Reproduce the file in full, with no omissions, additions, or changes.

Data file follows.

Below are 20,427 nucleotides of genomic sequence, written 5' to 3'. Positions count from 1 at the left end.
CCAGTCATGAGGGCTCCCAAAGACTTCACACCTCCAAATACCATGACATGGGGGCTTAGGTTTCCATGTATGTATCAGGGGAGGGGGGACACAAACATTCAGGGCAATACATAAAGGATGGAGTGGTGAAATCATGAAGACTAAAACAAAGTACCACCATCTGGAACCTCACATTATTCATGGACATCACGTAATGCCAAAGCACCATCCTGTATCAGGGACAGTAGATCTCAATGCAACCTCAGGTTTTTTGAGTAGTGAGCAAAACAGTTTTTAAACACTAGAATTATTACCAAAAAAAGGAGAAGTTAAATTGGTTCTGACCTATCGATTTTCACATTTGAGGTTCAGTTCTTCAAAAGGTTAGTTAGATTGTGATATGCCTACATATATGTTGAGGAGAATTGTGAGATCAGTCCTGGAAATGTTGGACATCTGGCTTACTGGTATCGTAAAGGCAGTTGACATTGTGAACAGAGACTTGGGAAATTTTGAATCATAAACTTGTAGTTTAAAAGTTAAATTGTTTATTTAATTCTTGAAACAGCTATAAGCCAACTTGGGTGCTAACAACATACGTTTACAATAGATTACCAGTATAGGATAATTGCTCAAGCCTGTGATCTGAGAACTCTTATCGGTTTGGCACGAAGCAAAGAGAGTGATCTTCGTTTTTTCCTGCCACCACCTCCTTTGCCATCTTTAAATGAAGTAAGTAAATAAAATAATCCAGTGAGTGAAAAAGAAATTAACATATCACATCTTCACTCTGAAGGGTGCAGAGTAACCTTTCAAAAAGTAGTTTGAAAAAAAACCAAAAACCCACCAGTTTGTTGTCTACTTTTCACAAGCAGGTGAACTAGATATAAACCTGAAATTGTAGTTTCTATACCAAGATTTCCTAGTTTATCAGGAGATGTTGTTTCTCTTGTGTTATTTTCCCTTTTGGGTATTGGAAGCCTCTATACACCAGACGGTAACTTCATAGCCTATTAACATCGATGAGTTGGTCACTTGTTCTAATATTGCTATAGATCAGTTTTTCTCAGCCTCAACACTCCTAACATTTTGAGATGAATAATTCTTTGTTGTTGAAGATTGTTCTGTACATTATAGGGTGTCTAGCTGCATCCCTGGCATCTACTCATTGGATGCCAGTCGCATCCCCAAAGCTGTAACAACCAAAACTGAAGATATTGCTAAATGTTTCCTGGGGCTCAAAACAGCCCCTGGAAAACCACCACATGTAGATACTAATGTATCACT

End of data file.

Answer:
Below are 20,427 nucleotides of genomic sequence, written 5' to 3'. Positions count from 1 at the left end.
CCAGTCATGAGGGCTCCCAAAGACTTCACACCTCCAAATACCATGACATGGGGGCTTAGGTTTCCATGTATGTATCAGGGGAGGGGGGACACAAACATTCAGGGCAATACATAAAGGATGGAGTGGTGAAATCATGAAGACTAAAACAAAGTACCACCATCTGGAACCTCACATTATTCATGGACATCACGTAATGCCAAAGCACCATCCTGTATCAGGGACAGTAGATCTCAATGCAACCTCAGGTTTTTTGAGTAGTGAGCAAAACAGTTTTTAAACACTAGAATTATTACCAAAAAAAGGAGAAGTTAAATTGGTTCTGACCTATCGATTTTCACATTTGAGGTTCAGTTCTTCAAAAGGTTAGTTAGATTGTGATATGCCTACATATATGTTGAGGAGAATTGTGAGATCAGTCCTGGAAATGTTGGACATCTGGCTTACTGGTATCGTAAAGGCAGTTGACATTGTGAACAGAGACTTGGGAAATTTTGAATCATAAACTTGTAGTTTAAAAGTTAAATTGTTTATTTAATTCTTGAAACAGCTATAAGCCAACTTGGGTGCTAACAACATACGTTTACAATAGATTACCAGTATAGGATAATTGCTCAAGCCTGTGATCTGAGAACTCTTATCGGTTTGGCACGAAGCAAAGAGAGTGATCTTCGTTTTTTCCTGCCACCACCTCCTTTGCCATCTTTAAATGAAGTAAGTAAATAAAATAATCCAGTGAGTGAAAAAGAAATTAACATATCACATCTTCACTCTGAAGGGTGCAGAGTAACCTTTCAAAAAGTAGTTTGAAAAAAAACCAAAAACCCACCAGTTTGTTGTCTACTTTTCACAAGCAGGTGAACTAGATATAAACCTGAAATTGTAGTTTCTATACCAAGATTTCCTAGTTTATCAGGAGATGTTGTTTCTCTTGTGTTATTTTCCCTTTTGGGTATTGGAAGCCTCTATACACCAGACGGTAACTTCATAGCCTATTAACATCGATGAGTTGGTCACTTGTTCTAATATTGCTATAGATCAGTTTTTCTCAGCCTCAACACTCCTAACATTTTGAGATGAATAATTCTTTGTTGTTGAAGATTGTTCTGTACATTATAGGGTGTCTAGCTGCATCCCTGGCATCTACTCATTGGATGCCAGTCGCATCCCCAAAGCTGTAACAACCAAAACTGAAGATATTGCTAAATGTTTCCTGGGGCTCAAAACAGCCCCTGGAAAACCACCACATGTAGATACTAATGTATCACT